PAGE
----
An activist from left-wing group Jewdas has said that “Zionism is a racist ideology” in a talk to a Labour Party meeting aimed at “raising awareness of antisemitism” amongst members.
Annie Cohen — who is also a member of the Jewish Socialists Group and Jews For Justice For Palestinians — was invited to give the talk to the Dulwich and West Norwood Labour branch last Thursday.
In her speech, she also claimed there was “room for discussion” about collaboration between the “Nazi Party and members of the Zionist movement” and that it was “not possible to have a democratic Jewish state in the land of Israel”.
She said it was “indisputable” that “antisemitism within Labour is being employed to attack Corbyn’s leadership and has been since day one, you know, because of his views on Israel.”
The decision to invite the 32-year-old postgraduate to talk about antisemitism followed the recent revelation in a new book by the Community Security Trust’s Dave Rich that one Jewish member of Dulwich and West Norwood CLP had filed a complaint saying the branch had become a “hostile environment” for Jews who challenge Shoah denial.
Ms Cohen told the meeting that “Zionism in its root form is a nationalist ideology which wants a state that is ethnically based, and is exclusive on that ethnicity.”
She said that before the Holocaust, Jewish leaders “wanted to build a Jewish state and saw an opportunity” by encouraging Jewish emigration from Europe.
Ms Cohen, who described her political beliefs as being “quite far to the left of Labour”, introduced herself to around 80 activists assembled at last Thursday’s meeting as someone who grew up in a mainstream community background in Golders Green. She revealed that she had “changed my views on Israel” following a visit to the West Bank when she was aged 22 as a guest of a Palestinian advocacy group.
She conceded that there was a problem for Jewish students encountering antisemitism across UK university campuses - but also claimed she herself had been labelled “an antisemite” by “right-wing Jews” who objected to her views, which she admitted were “definitely not representative of the political views of most of the Jewish community”.
Ms Cohen then provided further examples of what she considered to be antisemitism — showing the room a photograph of the poster for a Wiener Library exhibition examining Kristallnacht that was recently defaced with the words ‘Free Palestine’; and then discussing a Labour councillor who posted a mock Chanukah card featuring three characters dancing in traditional Orthodox Jewish dress.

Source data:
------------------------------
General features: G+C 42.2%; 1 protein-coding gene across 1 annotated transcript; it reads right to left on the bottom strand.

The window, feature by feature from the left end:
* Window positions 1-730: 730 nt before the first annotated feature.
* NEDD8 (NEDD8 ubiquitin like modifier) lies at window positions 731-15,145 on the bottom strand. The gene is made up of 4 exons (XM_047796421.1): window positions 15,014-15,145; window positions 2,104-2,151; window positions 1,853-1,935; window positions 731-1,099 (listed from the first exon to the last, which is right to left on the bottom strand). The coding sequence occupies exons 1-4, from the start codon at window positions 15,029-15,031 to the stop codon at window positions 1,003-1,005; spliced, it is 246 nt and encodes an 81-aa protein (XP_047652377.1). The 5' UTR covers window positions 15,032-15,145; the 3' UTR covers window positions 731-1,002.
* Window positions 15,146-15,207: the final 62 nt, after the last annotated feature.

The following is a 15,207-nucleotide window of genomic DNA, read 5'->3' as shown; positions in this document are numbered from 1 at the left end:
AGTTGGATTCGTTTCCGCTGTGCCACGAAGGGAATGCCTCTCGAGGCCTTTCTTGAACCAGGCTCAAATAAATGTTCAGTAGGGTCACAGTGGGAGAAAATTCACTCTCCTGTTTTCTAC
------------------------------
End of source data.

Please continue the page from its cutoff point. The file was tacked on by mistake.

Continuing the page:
Ms Cohen then moved to former London Mayor Mr Livingstone’s repeated comments on Hitler and Zionism.
It became clear as discussion was opened to the floor that not all in the room classified the comments as antisemitic.
Ms Cohen then defended Mr Livingstone, saying: “It’s complicated and I think part of the problem is that in the current climate... we are very quick to jump on people.
“‘You are this’, ‘you are an antisemite’, ‘you are sexist’, ‘you are whatever’ — shut them down.” She also said of him: “I don’t know if I would label Ken Livingstone an antisemite.
“I don’t know him. I don’t know him as well as a lot of Jewish activists. I’ve heard lots of good things about him from an older generation of Jewish activists, which I believe.
“As I’ve said, I’m in the Jewish Socialists Group and know that Ken Livingstone did a lot of good things for the Jewish Socialist Group in the eighties, when they were being rejected by the Board of Deputies, who have been right-wing representatives of the Jewish community — and have pretty much always been right-wing.”
There was then an intervention from Glyn Secker, secretary of Jewish Voice For Labour and political education officer for Labour’s Herne Hill branch, who suggested that Mr Livingstone’s real mistake was his failure to quote Adolf Eichmann, the architect of the Holocaust, rather than Hitler.